REVIEW — “Teenage Mutant Ninja Turtles: Mutant Mayhem”
Kevin Eastman and Peter Laird’s heroes in a half shell are back on the big screen in Seth Rogan’s totally rad and spastically animated, Teenage Mutant Ninja Turtles: Mutant Mayhem.
In Mutant Mayhem, the lean, green, NYC sewer-dwelling teens are sick of life underground. They long to step out of the shadows and into the society they adore. The pizza-loving bros daydream of being Ferris Bueller and yearn for a natural teen experience that includes high school, prom, trips to the movies, girlfriends, close friends, and being noticed. They want what all teens want: a life. Unfortunately, their overprotective, mutant rat “dad,” Splinter (Jackie Chan) fears the human world and forbids them from life in public.
Master Splinter trained them in multiple martial arts so they can defend themselves from persecution while they stealthily scavenge above ground for provisions. Their training gets put to the test one night when they intervene to save teenage human April O’Neil (Ayo Edibiri) from a gang of street thugs.
The ambitious high school journalist befriends the turtles and inspires them to use their powers for good, and in return society will, hopefully, appreciate and accept them. The problem is, the city is under attack from an army of mutant creatures that were created in a lab years earlier by geneticist Baxter Stockman (Giancarlo Esposito).
The turtles’ cousins in-ooze include favorite TMNT series characters and deep cuts voiced by a roster of talented comedic performers such as Rogen (BeBop), John Cena (Rocksteady), Paul Rudd (Mondo Gecko), Hannibal Buress (Genghis Frog), Rose Byrne (Leatherhead), Natasia Demetriou (Wingnut), and Post Malone (Ray Fillet).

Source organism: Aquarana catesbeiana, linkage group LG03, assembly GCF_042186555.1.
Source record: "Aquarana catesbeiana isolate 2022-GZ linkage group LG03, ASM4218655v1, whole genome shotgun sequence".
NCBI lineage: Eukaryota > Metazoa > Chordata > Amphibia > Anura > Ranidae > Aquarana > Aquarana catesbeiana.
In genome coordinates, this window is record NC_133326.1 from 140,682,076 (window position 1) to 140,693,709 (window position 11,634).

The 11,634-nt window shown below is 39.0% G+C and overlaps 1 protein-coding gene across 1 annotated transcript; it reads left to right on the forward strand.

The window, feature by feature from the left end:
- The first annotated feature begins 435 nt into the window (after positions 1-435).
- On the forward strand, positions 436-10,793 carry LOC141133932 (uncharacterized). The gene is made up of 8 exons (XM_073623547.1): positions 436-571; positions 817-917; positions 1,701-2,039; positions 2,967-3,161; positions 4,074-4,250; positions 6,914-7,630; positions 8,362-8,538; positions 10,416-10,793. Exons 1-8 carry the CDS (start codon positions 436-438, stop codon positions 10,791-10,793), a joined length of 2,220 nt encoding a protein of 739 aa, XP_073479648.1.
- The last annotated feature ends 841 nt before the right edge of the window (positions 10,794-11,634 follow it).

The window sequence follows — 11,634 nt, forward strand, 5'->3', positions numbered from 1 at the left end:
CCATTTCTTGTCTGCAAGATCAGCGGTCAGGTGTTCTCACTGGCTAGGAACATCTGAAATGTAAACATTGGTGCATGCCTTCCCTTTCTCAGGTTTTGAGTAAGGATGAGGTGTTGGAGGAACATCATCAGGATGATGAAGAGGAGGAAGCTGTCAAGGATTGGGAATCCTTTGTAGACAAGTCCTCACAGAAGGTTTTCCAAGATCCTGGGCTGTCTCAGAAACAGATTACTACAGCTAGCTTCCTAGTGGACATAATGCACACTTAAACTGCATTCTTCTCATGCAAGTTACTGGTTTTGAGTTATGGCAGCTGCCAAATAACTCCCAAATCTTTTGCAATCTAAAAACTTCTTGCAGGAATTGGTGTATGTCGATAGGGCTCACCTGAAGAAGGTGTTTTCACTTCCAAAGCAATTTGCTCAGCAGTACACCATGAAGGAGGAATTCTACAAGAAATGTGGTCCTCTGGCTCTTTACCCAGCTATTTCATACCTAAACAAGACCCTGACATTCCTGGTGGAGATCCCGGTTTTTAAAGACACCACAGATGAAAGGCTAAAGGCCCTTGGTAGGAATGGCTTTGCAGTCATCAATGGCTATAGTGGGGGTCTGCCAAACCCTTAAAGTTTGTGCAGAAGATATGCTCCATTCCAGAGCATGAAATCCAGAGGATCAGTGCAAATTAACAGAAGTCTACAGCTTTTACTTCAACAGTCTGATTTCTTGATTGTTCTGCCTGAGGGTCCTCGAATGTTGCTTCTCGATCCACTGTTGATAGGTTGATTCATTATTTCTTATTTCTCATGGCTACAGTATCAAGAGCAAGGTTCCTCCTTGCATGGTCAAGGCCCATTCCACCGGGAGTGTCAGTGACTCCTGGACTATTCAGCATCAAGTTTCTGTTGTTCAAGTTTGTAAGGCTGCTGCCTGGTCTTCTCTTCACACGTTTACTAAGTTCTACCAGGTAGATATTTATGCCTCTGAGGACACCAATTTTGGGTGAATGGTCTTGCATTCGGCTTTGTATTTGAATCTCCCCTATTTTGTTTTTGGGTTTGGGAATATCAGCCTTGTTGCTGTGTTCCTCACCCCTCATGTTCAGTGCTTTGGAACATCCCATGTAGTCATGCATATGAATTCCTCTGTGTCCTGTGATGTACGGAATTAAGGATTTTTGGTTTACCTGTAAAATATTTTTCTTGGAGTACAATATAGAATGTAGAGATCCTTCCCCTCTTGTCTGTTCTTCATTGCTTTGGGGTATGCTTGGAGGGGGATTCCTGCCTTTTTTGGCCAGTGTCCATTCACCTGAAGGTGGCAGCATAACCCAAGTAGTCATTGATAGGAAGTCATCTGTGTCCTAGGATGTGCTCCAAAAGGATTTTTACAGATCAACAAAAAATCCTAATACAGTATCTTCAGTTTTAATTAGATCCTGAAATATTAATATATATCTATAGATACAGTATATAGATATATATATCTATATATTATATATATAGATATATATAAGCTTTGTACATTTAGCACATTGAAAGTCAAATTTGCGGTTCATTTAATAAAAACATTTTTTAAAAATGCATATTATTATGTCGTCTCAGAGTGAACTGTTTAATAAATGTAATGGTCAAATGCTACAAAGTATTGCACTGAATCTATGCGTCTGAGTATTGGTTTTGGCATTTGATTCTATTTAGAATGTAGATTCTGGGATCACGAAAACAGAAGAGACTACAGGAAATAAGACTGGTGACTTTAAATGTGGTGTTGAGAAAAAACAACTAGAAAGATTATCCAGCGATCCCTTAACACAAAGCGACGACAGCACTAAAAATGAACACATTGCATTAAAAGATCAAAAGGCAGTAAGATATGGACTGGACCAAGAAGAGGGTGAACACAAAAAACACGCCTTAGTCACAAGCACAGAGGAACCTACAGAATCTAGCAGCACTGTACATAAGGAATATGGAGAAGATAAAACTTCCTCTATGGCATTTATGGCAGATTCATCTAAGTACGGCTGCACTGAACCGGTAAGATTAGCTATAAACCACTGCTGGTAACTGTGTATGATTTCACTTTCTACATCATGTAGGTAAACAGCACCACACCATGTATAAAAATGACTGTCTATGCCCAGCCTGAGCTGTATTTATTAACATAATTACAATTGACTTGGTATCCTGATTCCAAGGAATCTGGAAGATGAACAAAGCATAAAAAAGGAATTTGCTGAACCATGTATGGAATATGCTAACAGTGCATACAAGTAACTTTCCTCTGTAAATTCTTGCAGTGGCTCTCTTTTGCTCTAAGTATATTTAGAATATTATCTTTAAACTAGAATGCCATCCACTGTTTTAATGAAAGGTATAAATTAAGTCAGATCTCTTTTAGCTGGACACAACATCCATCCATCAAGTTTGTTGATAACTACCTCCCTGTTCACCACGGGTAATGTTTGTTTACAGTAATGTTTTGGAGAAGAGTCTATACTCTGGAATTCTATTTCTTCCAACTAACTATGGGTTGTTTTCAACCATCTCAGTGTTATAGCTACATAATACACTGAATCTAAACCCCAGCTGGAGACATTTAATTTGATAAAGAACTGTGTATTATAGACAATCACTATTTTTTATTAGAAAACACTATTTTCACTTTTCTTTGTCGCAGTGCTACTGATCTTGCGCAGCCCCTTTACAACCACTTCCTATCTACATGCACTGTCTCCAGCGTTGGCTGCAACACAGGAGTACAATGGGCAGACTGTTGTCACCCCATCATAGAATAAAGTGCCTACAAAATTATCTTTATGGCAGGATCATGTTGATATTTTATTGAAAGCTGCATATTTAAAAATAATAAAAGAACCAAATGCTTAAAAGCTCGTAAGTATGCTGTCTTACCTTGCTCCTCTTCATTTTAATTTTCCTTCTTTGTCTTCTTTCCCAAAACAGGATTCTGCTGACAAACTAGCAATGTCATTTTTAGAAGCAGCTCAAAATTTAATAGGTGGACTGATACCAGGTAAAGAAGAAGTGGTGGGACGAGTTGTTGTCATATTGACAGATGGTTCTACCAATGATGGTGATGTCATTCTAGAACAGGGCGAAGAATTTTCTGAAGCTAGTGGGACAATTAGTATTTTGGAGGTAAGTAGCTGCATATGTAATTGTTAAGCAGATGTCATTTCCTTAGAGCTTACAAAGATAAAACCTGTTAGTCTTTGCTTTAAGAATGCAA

They are led by the villainous Superfly (Ice Cube) who is determined to wipe humanity off the face of the Earth. Elsewhere in the city, foot soldiers led by Cynthia Utrom (Maya Rudolph) are trying to capture and milk the mutants of their powerful ooze.
This places the turtles in a pickle: Do they fall in line with the misled mutant “family” they’ve been searching for their whole lives, or use their Turtle Power to protect the human world that likely fears and rejects them. Is crime fighting really the turtle’s ticket to fame, glory, and acceptance?
Written by Seth Rogen, Evan Goldberg, and Jeff Rowe, Mutant Mayhem uses their dilemma and search for acceptance to explore new ground with the Ninja Turtles’ identity. Instead of relying on red-, blue-, purple-, or orange-colored eye masks to differentiate them, the film gives each turtle their own distinctive personality to set them apart.
It is also the first time, to my knowledge, that the turtles have been cinematically voiced by authentic teenagers. The iconic foursome, consisting of Leonardo (Nicolas Cantu), Donatello (Micah Abbey), Michaelangelo (Shamon Brown Jr.), and Raphael (Brady Noon), truly speak and interact like common, everyday, tech-savvy, pop-cultured teens. They just also happen to be large mutant turtles, the result of their exposure to a green ooze fifteen years prior.
The computer animated film uses sketchy, hand-drawn style to bring the characters to life in vivid color. The result, directed by Jeff Rowe and co-directed by Kyler Spears, is a refreshingly frenetic animated adventure that features wild action, constant jokes, and a fresh 90s hip-hop soundtrack that perfectly captures the spirit of the Ninja Turtles. 3.5/5
Rated PG with a running time of 1 hour and 39 minutes, Teenage Mutant Ninja Turtles: Mutant Mayhem opens in theaters on August 2, 2023.